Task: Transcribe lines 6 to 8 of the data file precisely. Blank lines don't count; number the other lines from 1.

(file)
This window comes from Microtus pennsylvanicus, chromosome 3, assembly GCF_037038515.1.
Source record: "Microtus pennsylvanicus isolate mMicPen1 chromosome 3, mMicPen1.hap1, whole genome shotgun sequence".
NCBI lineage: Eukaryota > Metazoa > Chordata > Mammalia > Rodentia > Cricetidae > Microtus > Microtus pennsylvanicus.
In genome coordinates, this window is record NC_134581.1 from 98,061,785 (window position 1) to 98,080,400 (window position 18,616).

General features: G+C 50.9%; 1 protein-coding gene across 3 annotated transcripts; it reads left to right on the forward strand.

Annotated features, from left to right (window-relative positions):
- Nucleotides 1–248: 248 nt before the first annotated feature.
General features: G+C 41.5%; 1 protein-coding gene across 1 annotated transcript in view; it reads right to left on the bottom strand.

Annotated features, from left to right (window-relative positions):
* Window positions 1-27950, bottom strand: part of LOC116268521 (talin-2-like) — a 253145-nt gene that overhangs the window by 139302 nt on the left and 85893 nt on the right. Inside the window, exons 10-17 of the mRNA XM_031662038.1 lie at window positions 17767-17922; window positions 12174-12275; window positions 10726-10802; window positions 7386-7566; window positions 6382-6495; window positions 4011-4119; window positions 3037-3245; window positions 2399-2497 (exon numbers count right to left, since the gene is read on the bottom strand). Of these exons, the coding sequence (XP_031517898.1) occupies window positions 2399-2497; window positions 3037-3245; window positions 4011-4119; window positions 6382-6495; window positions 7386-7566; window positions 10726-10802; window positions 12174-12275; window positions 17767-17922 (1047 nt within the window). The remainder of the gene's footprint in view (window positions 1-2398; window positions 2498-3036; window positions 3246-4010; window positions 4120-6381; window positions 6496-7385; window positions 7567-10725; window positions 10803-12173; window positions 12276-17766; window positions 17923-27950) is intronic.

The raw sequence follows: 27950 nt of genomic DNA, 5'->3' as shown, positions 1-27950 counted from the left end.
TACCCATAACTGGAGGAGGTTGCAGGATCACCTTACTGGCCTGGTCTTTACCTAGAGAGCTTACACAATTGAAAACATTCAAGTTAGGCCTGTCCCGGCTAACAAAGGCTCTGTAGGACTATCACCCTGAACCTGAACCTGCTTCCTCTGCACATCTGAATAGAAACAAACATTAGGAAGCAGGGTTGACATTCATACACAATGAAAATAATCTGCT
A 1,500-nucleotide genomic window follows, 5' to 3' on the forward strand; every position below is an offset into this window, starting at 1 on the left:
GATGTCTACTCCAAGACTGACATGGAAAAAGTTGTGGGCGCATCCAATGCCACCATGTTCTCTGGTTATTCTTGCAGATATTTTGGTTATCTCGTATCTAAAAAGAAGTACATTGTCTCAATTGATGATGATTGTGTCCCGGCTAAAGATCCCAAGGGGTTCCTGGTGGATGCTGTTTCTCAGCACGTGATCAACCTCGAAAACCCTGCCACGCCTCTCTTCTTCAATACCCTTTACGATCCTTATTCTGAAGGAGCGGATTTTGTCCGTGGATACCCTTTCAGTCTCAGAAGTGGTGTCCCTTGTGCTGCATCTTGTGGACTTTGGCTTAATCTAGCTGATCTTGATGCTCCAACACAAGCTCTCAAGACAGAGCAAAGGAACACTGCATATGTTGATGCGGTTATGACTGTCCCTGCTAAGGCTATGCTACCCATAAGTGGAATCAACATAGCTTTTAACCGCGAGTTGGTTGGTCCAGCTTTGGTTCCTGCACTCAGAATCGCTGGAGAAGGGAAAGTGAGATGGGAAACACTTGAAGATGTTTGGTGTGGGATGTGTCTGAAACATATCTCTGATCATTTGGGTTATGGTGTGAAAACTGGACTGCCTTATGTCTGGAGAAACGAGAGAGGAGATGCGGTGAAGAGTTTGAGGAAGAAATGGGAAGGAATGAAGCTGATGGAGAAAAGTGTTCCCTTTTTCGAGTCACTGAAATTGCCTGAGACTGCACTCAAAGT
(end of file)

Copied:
Annotated features, from left to right (window-relative positions):
- Nucleotides 1–248: 248 nt before the first annotated feature.
General features: G+C 41.5%; 1 protein-coding gene across 1 annotated transcript in view; it reads right to left on the bottom strand.